Back in the fall of last year I reasoned that the dollar would appreciate based on the following presumptions:
First, I thought that the U.S. economy would grow faster than the Eurozone based on the fact that potential GDP growth in the U.S. should be higher, While this is probably true in the long-run, especially because of more favorable demographics, the Eurozone has been outpacing the U.S. in terms of growth rates. This is mainly due to the fact that the ECB 's monetary policy is still quite accommodative while the Fed has started a tightening cycle about 2 years ago. Output gaps in the Eurozone are also higher. Thus countries like Spain have been enjoying growth rates above 3% over the last couple of years as a result of monetary accommodation by the ECB (Quantitative Easing and negative interest rates).
Second, I thought that given that the Republicans dominate both Congress and the Senate, that there is a decent chance that Trump's infrastructure stimulus plan would go through. It is now obvious that the current administration is the most incompetent administration that country has seen in a very long time. The current U.S. government is completely dysfunctional, which is not very surprising since the Republican party has been hijacked by crooks and hacks a long time ago.
Higher U.S. growth rates combined with the Trump infrastructure plan should have led to a more rapid tightening cycle by the Fed. The divergence between U.S. interest rates and interest rates in the rest of the world should then have led to some further dollar appreciation.
It is now clear that this has not happened. There is good chance that there will basically be no infrastructure stimulus plan under Trump. Furthermore, U.S. growth rates continue to disappoint. As a result, the tightening by the Fed has been anything but rapid, more like glacial.
Last but not least, one should note that the Euro depreciated substantially from about 1.40 USD in 2014 to almost 1.10 USD in early 2015 as a result of the introduction of Quantitiative Easing by the ECB. In accordance with Dornbusch's overshooting model, we should have expected that the Euro depreciated to a lower level than it's long-run equilibrium, which is determined by Purchasing Power Parity (PPP). We should thus have expected that this initial short-run depreciation was larger than required and that in the medium to long-run the Euro would make up some of its losses and revert back to PPP. It seems to me that this is happening now.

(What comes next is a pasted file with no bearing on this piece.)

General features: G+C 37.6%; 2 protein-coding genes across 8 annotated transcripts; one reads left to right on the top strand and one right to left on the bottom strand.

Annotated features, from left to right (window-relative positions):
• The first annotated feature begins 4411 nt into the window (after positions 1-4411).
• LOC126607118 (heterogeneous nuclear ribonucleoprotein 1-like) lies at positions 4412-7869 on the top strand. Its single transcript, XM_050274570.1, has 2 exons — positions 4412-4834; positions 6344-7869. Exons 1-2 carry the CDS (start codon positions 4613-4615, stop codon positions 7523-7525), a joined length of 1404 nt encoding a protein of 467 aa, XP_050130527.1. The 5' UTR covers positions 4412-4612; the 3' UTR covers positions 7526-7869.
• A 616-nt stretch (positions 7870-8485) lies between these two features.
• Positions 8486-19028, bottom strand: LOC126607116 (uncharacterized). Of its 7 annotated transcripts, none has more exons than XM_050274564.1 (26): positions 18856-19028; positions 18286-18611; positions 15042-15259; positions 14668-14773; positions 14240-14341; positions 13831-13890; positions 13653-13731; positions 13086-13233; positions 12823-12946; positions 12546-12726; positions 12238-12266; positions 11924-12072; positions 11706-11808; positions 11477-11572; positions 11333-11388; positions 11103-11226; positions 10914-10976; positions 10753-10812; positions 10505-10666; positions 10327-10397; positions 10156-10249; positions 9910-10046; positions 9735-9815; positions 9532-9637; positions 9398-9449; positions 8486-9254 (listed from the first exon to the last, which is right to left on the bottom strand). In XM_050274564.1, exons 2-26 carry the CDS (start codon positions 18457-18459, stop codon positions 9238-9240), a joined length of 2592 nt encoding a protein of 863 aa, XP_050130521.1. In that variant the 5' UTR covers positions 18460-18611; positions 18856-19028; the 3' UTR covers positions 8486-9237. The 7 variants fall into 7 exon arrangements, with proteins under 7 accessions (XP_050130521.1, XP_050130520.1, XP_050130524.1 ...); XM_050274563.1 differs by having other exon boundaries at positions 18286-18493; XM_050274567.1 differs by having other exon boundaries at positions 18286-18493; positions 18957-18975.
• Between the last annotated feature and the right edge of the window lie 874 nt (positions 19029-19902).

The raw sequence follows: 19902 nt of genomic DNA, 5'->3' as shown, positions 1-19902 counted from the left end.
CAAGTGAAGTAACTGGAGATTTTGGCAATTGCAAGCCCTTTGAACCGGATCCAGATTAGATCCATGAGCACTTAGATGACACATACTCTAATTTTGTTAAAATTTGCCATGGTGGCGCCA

The graph below depicts the US dollar-Euro exchange rate. I also included a line which depicts the ratio of the two price levels, i.e. a measure of Purchasing Power Parity. I simply assumed that PPP was holding around 2004. This is a somewhat arbitrary assumption. However, it seems to me that the PPP line drawn somewhere in the range of 1.2 to 1.3 looks like a good approximation since the exchange rate consistently reverted back to the line for almost a decade.
By that measure, it looks like the euro still seems to be undervalued compared to the dollar even at the current exchange rate of 1.2.
I am currently not in the mood to do another failed prediction, but there is a good case to be made that we will see some further dollar depreciation (vis-a-vis the euro) in the short to medium run based on PPP.
PS: One last piece of advice. Exchange rates pretty much behave like a random walk in the short run, meaning that they are inherently unpredictable: 50% chance of either going up or down, like a coin toss.